MY WORD: How to help feed the birds

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By Horace Brown

I suggest each of you save money, save your valuable time and save birds – even if not all of you would like to do. I hope to suggest to you as to how this can be accomplished in such a way that also hopefully will make you proud.

First of all, if any of you own a small farm-like tract of land, say 5 to 15 or 20 acres or so, where you regularly perform monotonous mowing that causes you to spend unnecessary money on equipment and fuel as well as spending your valuable time, then here just might be a solution. Try planting these areas in native grasses, which you won’t have to mow often, if at all. You can receive expert advice from the Kentucky Fish and Wildlife Department as well as from our local Soil Conservation Service.

By doing this, you can also help save five of the top 10 diminishing birds in Kentucky.

According to a fairly recent 40-year study, the following species need help in finding acceptable habitats where they can build homes and raise  families are the No. 1 declining bird in America, the Northern Bobwhite, whose numbers are down 82 percent, the No. 6, the Field Sparrow – down 68 percent – and the No. 10, the Grasshopper Sparrow, with numbers down 65 percent.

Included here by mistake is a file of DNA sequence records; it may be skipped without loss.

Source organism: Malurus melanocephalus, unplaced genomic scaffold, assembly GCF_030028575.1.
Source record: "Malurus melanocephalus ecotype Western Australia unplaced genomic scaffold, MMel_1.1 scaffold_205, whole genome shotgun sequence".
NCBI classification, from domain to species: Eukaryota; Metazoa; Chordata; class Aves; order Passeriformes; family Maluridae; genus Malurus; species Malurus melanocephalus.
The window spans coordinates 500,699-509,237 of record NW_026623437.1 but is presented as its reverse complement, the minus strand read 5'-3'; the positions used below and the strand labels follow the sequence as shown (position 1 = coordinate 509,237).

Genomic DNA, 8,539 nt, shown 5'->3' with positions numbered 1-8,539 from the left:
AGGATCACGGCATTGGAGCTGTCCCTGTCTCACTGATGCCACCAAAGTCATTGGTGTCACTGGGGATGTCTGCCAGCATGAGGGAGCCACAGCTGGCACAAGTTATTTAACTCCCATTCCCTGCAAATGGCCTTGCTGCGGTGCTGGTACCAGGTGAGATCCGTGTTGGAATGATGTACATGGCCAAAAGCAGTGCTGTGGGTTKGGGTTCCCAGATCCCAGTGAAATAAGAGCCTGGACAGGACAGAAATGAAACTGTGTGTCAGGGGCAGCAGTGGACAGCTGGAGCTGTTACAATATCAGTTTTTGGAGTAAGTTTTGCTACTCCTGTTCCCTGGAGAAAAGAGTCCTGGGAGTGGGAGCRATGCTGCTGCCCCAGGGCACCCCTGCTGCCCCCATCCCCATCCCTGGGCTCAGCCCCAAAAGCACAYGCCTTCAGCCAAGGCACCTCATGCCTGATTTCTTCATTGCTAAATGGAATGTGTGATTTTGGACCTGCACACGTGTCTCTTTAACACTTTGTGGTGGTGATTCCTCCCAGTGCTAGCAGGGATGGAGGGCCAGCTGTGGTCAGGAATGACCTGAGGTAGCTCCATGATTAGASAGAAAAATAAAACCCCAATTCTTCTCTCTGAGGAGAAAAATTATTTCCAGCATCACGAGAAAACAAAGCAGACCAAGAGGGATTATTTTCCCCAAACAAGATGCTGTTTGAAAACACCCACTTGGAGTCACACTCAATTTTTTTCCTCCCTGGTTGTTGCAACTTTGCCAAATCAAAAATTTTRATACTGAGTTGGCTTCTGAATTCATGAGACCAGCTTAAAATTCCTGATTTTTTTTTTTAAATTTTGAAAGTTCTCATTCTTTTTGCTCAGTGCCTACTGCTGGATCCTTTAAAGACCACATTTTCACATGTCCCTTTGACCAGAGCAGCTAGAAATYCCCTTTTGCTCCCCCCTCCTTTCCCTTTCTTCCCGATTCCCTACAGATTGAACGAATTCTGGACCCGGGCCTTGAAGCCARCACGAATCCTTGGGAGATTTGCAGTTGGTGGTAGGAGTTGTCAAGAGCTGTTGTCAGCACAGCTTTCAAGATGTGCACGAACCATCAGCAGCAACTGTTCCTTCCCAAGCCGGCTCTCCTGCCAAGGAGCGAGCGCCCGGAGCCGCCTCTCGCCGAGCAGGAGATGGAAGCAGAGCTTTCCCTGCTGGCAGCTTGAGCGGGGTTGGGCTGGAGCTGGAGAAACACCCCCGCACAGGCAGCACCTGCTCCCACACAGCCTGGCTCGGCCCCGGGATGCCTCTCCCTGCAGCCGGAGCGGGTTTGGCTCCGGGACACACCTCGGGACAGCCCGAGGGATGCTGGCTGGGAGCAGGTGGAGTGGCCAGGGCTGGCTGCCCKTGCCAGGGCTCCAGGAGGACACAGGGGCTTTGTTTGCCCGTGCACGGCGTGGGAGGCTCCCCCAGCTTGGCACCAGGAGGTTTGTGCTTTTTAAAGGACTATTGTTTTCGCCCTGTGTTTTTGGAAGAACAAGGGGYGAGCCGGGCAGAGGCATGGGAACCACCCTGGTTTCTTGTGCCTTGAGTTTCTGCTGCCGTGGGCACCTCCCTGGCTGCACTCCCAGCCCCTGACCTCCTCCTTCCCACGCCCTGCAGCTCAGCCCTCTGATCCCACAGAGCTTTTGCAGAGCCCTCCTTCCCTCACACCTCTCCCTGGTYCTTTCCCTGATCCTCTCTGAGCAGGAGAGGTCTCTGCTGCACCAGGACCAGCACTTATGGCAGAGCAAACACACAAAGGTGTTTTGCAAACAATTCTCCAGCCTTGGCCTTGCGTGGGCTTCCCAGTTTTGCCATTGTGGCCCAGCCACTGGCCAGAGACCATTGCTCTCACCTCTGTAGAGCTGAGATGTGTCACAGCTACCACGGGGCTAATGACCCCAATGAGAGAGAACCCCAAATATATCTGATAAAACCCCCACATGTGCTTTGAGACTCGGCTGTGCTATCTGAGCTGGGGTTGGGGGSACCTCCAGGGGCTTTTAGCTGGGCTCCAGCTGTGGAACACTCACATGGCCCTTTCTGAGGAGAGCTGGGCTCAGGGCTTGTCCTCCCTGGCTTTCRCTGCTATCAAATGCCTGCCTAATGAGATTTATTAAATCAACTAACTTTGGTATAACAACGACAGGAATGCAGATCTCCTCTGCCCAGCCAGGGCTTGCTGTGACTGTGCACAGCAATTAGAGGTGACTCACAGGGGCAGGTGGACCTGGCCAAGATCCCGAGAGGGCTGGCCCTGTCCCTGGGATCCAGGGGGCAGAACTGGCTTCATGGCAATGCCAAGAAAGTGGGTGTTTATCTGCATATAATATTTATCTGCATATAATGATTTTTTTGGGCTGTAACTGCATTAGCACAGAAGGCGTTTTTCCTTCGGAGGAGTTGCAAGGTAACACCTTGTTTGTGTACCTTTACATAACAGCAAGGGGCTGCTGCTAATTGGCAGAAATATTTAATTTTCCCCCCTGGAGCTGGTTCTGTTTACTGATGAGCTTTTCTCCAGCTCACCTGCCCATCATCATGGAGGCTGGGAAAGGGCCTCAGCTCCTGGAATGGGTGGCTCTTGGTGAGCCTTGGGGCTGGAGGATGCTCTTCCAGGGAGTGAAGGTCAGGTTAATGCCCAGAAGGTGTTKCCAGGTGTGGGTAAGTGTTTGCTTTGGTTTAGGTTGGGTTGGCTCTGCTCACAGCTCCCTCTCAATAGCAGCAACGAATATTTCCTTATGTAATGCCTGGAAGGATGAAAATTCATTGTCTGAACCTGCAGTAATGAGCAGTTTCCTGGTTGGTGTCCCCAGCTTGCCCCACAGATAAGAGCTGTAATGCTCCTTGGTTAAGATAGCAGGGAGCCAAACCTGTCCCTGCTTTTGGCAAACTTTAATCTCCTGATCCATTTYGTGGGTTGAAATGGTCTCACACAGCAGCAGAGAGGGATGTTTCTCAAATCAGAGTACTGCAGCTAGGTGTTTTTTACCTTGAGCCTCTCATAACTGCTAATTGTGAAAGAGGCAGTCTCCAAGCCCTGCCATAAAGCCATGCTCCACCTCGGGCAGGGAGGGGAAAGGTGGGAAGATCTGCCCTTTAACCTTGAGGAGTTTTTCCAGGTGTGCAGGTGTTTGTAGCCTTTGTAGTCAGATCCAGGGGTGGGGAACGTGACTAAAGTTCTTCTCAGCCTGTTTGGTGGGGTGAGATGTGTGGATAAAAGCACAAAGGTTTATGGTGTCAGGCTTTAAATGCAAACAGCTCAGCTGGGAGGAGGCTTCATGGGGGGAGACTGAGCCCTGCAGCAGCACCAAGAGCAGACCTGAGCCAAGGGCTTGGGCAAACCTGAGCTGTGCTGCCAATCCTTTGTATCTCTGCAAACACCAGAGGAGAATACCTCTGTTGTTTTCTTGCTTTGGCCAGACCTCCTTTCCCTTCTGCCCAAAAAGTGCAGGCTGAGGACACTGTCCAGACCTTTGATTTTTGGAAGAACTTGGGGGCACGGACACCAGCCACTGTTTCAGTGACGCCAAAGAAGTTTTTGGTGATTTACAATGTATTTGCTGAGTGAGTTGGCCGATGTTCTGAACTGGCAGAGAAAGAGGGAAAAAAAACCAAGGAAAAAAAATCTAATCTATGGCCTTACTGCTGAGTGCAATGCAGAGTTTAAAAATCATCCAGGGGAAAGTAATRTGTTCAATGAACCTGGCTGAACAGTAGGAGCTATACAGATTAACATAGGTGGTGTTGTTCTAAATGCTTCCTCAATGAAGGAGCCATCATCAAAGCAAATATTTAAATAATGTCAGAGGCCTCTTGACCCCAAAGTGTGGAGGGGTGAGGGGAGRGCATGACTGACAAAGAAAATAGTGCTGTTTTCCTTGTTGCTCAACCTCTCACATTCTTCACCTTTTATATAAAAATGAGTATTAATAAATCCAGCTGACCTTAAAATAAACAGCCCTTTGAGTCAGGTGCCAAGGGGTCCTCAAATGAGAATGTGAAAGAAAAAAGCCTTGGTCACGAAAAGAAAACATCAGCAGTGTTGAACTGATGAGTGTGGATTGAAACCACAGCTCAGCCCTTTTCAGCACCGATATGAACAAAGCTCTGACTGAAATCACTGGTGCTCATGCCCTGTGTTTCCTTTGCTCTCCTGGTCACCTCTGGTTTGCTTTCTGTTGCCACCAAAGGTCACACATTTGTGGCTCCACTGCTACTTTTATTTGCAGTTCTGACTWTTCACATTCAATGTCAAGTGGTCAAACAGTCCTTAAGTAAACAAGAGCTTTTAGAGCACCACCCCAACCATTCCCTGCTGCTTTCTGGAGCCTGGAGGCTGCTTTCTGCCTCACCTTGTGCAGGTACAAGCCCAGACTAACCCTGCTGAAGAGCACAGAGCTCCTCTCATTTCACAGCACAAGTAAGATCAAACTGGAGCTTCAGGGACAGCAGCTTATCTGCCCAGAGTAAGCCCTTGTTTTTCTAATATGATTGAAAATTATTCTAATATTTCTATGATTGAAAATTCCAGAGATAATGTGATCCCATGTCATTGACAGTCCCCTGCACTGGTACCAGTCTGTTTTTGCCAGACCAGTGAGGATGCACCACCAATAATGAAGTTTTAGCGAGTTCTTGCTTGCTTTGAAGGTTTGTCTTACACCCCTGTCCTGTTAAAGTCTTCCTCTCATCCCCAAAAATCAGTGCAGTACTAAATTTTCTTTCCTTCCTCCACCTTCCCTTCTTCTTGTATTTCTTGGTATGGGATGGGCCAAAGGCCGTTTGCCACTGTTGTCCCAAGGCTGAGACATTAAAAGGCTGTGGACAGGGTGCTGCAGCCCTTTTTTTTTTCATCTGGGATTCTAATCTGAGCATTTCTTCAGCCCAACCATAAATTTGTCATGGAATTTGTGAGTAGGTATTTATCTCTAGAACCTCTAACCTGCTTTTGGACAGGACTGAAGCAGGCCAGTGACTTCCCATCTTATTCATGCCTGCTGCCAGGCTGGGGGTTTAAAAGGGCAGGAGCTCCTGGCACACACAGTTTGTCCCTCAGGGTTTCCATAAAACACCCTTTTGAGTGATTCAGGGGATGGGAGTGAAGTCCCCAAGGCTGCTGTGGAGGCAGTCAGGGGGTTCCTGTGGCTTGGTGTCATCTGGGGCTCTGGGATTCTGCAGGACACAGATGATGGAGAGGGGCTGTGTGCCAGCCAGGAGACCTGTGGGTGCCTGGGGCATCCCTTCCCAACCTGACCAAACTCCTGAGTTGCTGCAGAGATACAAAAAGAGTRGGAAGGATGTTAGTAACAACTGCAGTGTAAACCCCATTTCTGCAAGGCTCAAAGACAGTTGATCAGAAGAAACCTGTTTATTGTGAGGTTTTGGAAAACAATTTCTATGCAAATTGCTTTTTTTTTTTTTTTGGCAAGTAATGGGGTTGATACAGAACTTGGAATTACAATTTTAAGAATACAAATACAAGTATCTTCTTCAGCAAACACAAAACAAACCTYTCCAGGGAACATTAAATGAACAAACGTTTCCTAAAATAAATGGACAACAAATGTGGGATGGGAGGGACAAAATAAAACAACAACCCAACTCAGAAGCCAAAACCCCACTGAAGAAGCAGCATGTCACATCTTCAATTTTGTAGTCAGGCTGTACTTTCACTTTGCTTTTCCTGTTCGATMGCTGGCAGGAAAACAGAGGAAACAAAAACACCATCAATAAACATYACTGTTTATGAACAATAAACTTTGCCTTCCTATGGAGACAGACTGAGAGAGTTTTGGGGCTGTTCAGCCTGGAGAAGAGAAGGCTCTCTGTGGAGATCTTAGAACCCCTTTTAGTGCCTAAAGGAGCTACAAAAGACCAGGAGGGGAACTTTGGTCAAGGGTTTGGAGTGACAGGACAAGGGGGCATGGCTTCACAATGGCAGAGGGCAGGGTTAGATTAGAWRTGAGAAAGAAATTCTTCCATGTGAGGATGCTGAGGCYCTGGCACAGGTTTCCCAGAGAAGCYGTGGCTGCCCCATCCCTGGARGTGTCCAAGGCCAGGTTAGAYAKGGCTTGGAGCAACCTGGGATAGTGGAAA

I have turned a 16.3-acre farm in the Southville area of Shelby County, which my sister and I own, into a small nature preserve. We did this after the tobacco program dried up around 2005. Even though all adjoining properties are constantly mowed, we now have Northern Bobwhites, Eastern Meadowlarks and Field Sparrows. This procedure could also work for tracts that are 1 to 5 acres in size by landscaping with native grasses and such.

If you have a suburban-type piece of property, then you could do a more limited amount of this through landscaping. I once owned a house and lot in a local subdivision that was 100 feet wide and 140 feet deep. Since I bought it, when it was brand new and no landscaping had even been initiated, I was able to create my own little peace of heaven. I, of course, sowed some grass, but I also planted trees and shrubs that provided food for birds each month of the year.

In addition, I planted a couple of White Pines and a couple of Norway Spruce for roosting birds. I moved from there after 33 1/3 years and left behind 76 species of trees, shrubs and flowers on that small tract of land and had observed 142 species of birds.

Let me suggest that you allow yourself the pleasure of enjoying your land. Let it become your getaway as well as an absolute haven.


Horace Brown, a bird enthusiast and profiler, lives in Bagdad.